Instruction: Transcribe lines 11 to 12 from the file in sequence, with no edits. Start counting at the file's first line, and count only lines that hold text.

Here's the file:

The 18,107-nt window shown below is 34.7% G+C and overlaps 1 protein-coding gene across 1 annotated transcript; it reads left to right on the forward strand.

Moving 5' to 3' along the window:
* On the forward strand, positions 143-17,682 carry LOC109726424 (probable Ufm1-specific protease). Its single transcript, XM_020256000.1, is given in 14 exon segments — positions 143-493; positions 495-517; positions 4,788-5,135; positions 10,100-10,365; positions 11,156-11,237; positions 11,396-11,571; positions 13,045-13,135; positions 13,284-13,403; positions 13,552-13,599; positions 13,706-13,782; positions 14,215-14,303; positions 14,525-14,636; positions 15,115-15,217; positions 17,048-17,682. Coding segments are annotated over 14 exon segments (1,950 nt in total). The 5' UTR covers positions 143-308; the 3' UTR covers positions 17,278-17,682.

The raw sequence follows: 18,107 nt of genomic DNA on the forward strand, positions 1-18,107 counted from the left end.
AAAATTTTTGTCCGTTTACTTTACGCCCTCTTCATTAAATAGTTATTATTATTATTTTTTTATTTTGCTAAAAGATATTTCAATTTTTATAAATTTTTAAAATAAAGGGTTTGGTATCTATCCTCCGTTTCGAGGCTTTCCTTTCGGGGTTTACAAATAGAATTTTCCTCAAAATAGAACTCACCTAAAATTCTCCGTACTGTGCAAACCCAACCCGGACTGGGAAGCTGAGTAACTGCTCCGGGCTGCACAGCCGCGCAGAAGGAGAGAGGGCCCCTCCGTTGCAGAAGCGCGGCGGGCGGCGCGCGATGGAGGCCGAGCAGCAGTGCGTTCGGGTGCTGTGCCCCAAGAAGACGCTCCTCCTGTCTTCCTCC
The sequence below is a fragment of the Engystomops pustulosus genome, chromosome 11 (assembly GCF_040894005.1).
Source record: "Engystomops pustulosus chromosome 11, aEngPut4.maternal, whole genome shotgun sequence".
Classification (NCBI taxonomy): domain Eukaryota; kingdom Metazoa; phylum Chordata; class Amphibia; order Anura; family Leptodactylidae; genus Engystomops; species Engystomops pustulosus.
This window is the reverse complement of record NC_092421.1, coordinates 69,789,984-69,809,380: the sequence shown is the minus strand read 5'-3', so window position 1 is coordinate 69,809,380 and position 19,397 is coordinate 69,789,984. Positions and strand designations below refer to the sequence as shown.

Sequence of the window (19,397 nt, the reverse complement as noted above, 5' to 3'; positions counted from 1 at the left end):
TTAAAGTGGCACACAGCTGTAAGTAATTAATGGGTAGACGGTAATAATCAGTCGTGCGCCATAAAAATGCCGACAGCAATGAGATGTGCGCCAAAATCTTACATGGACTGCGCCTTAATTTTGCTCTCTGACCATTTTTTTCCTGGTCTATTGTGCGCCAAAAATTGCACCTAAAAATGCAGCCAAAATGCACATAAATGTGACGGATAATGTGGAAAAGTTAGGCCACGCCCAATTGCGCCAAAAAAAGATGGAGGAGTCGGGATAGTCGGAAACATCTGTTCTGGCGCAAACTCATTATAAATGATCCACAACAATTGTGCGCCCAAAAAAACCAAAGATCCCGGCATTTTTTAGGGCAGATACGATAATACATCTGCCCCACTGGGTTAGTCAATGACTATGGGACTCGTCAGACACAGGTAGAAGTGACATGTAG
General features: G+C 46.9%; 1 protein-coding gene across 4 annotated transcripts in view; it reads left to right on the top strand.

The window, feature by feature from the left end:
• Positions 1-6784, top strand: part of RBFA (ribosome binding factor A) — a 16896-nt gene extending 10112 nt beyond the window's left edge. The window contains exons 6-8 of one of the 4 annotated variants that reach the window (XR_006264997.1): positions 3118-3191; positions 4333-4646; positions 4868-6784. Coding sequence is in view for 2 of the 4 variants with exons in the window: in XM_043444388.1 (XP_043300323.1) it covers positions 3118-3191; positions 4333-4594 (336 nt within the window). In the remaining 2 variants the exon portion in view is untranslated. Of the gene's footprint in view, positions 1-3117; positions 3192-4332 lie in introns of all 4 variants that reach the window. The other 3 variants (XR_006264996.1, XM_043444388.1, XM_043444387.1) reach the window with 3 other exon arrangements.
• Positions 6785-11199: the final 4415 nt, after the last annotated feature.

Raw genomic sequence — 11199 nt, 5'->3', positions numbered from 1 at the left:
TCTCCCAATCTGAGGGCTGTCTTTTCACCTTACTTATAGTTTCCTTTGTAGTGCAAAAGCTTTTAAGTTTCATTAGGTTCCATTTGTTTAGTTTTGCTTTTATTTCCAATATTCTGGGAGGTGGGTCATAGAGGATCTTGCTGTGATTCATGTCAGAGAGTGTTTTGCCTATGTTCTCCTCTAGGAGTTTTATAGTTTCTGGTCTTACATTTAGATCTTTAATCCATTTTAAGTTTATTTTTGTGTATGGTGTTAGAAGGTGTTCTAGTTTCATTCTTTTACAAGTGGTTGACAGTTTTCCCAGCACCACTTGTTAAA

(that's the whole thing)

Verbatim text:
TTAAAGTGGCACACAGCTGTAAGTAATTAATGGGTAGACGGTAATAATCAGTCGTGCGCCATAAAAATGCCGACAGCAATGAGATGTGCGCCAAAATCTTACATGGACTGCGCCTTAATTTTGCTCTCTGACCATTTTTTTCCTGGTCTATTGTGCGCCAAAAATTGCACCTAAAAATGCAGCCAAAATGCACATAAATGTGACGGATAATGTGGAAAAGTTAGGCCACGCCCAATTGCGCCAAAAAAAGATGGAGGAGTCGGGATAGTCGGAAACATCTGTTCTGGCGCAAACTCATTATAAATGATCCACAACAATTGTGCGCCCAAAAAAACCAAAGATCCCGGCATTTTTTAGGGCAGATACGATAATACATCTGCCCCACTGGGTTAGTCAATGACTATGGGACTCGTCAGACACAGGTAGAAGTGACATGTAG
General features: G+C 46.9%; 1 protein-coding gene across 4 annotated transcripts in view; it reads left to right on the top strand.